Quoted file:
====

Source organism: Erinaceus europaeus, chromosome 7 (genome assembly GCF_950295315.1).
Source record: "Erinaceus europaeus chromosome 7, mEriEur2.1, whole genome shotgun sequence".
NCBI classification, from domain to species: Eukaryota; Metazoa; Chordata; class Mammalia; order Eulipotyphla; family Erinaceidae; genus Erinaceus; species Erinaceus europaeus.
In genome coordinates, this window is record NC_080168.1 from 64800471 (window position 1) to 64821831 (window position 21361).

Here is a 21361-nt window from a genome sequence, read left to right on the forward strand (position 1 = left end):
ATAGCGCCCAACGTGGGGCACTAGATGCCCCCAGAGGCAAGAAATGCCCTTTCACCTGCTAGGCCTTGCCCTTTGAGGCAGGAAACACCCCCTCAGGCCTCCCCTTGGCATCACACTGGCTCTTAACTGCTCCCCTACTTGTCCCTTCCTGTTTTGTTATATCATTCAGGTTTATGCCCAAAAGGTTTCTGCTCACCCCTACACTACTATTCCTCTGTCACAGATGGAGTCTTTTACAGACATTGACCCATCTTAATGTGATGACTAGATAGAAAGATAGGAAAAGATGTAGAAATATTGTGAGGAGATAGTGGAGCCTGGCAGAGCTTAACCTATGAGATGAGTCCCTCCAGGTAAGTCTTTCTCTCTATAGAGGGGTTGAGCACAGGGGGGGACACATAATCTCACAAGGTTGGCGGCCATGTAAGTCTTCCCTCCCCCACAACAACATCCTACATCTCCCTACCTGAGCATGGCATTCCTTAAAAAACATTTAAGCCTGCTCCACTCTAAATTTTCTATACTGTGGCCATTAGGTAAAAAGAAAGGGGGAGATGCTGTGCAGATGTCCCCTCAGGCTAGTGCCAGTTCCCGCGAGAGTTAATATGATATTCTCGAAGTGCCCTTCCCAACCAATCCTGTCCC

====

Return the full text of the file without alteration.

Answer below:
Source organism: Erinaceus europaeus, chromosome 7 (genome assembly GCF_950295315.1).
Source record: "Erinaceus europaeus chromosome 7, mEriEur2.1, whole genome shotgun sequence".
NCBI classification, from domain to species: Eukaryota; Metazoa; Chordata; class Mammalia; order Eulipotyphla; family Erinaceidae; genus Erinaceus; species Erinaceus europaeus.
In genome coordinates, this window is record NC_080168.1 from 64800471 (window position 1) to 64821831 (window position 21361).

Here is a 21361-nt window from a genome sequence, read left to right on the forward strand (position 1 = left end):
ATAGCGCCCAACGTGGGGCACTAGATGCCCCCAGAGGCAAGAAATGCCCTTTCACCTGCTAGGCCTTGCCCTTTGAGGCAGGAAACACCCCCTCAGGCCTCCCCTTGGCATCACACTGGCTCTTAACTGCTCCCCTACTTGTCCCTTCCTGTTTTGTTATATCATTCAGGTTTATGCCCAAAAGGTTTCTGCTCACCCCTACACTACTATTCCTCTGTCACAGATGGAGTCTTTTACAGACATTGACCCATCTTAATGTGATGACTAGATAGAAAGATAGGAAAAGATGTAGAAATATTGTGAGGAGATAGTGGAGCCTGGCAGAGCTTAACCTATGAGATGAGTCCCTCCAGGTAAGTCTTTCTCTCTATAGAGGGGTTGAGCACAGGGGGGGACACATAATCTCACAAGGTTGGCGGCCATGTAAGTCTTCCCTCCCCCACAACAACATCCTACATCTCCCTACCTGAGCATGGCATTCCTTAAAAAACATTTAAGCCTGCTCCACTCTAAATTTTCTATACTGTGGCCATTAGGTAAAAAGAAAGGGGGAGATGCTGTGCAGATGTCCCCTCAGGCTAGTGCCAGTTCCCGCGAGAGTTAATATGATATTCTCGAAGTGCCCTTCCCAACCAATCCTGTCCC